I have been asked numerous times since June 2016 what impact Brexit will have on the Isle of Man and the businesses that operate here. Perhaps not surprisingly, nearly three years after the referendum it remains difficult to give an answer of any real substance, but I thought it might be useful to provide some background to the Island’s current position, together with a few of the differing ideas as to what the future might hold.
Firstly, it is perhaps worth stating for clarity that the Isle of Man is not currently part of the EU and is not included within the scope of the UK’s membership.
The relationship between the Isle of Man and the EU is covered by an arrangement known as ‘Protocol 3’ which allows the free movement of manufactured goods, agricultural products and people between the Isle of Man and the European Union.
The Isle of Man is not part of the United Kingdom either. The Island is self-governing with its own independent legal and fiscal systems. Tynwald, the Island's parliament, legislates for the Isle of Man and despite the obvious wishes of some in Westminster, there is nothing to suggest Brexit will have an impact on the underlying constitutional relationship between the Isle of Man and the United Kingdom.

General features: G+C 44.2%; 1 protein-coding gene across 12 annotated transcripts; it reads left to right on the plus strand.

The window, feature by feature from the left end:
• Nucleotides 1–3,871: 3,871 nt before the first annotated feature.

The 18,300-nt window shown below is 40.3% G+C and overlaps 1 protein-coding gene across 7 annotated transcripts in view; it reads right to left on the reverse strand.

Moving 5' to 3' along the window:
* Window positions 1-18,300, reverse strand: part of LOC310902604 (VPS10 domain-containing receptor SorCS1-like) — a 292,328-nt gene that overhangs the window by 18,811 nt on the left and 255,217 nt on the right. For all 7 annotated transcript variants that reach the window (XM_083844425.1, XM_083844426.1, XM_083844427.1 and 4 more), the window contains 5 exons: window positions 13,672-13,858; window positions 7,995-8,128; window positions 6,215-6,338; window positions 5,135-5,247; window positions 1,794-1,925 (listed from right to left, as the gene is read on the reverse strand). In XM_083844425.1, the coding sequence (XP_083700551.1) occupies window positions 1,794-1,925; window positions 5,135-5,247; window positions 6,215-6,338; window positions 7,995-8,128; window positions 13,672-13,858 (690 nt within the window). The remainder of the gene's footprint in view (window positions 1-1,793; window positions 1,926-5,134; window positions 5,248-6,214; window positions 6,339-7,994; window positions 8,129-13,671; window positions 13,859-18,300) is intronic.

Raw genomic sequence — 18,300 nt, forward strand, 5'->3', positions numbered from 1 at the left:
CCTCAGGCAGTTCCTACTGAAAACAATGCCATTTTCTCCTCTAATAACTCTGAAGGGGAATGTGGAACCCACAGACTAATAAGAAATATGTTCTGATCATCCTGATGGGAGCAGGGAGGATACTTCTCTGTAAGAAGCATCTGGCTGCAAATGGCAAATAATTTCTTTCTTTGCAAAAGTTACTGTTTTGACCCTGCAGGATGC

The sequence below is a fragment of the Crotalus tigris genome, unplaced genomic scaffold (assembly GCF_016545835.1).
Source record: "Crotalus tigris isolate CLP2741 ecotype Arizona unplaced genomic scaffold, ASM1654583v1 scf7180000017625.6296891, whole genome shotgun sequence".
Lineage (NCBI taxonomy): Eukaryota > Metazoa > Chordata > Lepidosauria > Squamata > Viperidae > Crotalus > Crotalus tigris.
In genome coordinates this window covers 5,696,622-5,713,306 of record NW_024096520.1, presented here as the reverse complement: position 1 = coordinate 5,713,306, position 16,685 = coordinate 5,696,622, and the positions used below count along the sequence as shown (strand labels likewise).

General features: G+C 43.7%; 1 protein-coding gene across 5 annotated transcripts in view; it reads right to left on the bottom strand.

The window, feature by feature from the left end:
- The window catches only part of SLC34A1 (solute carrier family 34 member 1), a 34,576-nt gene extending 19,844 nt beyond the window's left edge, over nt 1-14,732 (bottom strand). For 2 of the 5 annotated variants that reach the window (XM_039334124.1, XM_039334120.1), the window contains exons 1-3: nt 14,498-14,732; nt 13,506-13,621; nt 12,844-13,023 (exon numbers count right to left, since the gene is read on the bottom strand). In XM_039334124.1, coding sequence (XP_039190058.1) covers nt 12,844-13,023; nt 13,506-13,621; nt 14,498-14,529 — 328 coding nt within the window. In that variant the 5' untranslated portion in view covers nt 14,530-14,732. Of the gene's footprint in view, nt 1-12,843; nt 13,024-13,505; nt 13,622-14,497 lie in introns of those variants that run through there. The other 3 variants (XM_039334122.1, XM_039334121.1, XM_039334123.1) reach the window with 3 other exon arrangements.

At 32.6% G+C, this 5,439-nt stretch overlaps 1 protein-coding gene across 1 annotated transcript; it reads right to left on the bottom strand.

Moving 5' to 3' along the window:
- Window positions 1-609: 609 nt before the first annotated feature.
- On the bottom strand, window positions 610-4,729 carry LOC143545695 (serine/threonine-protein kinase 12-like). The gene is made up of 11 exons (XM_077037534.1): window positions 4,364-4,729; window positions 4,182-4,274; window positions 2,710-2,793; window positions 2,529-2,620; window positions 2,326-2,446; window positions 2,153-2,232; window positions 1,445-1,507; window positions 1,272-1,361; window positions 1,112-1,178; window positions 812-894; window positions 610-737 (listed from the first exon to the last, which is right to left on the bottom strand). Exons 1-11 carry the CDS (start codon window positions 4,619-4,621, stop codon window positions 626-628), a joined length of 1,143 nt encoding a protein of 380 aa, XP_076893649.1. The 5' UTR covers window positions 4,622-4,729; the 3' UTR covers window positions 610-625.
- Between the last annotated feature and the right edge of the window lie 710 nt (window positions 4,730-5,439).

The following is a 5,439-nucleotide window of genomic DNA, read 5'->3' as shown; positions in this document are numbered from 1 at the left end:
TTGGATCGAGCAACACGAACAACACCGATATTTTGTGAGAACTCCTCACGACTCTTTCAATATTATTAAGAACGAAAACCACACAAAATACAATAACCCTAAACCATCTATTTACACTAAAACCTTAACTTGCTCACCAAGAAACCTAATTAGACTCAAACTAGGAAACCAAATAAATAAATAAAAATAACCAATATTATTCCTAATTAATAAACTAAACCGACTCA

What might happen next?
The most likely outcome, if Brexit ever happens, is that the Isle of Man will be reliant on the UK to negotiate an arrangement covering the Island within its final agreement to withdraw from the EU. The proposed withdrawal agreement that has been regularly rejected by the UK Parliament over the last few months, would apply to the Isle of Man but its application would be limited to the same extent as Protocol 3.
Time to go it alone?
Some of the more ardent nationalists have suggested this might be the time for the Isle of Man to seek full independence, but this view seems unlikely to gain any traction with the Manx Government or with business in the Island due to the perceived instability this would bring. Such a move would require the Isle of Man to negotiate entirely new arrangements with both the UK and the EU to cover trade arrangements and the movement of people at a time when Brexit seems to have both the EU and UK fully occupied.
Similarly, seeking our own separate arrangement with the EU is seen as “too risky” as it would likely involve the renegotiation of the arrangements with the UK (our largest trading partner) that currently enables the free movement of people and goods between the Island and the UK.
Will Brexit really happen?
It remains to be seen whether the UK (and by extension of Protocol 3, the Isle of Man) will leave the EU as there seems no political or public consensus on the issue.
As a result, the Isle of Man must continue to follow behind the UK trying whenever possible to push for its interests to be considered by those within the UK Government who may be able to influence negotiations with the EU, but with sadly very little impact about what could be an incredibly significant decision for our future.
Peregrine Corporate Services is licensed by the Isle of Man Financial Services Authority.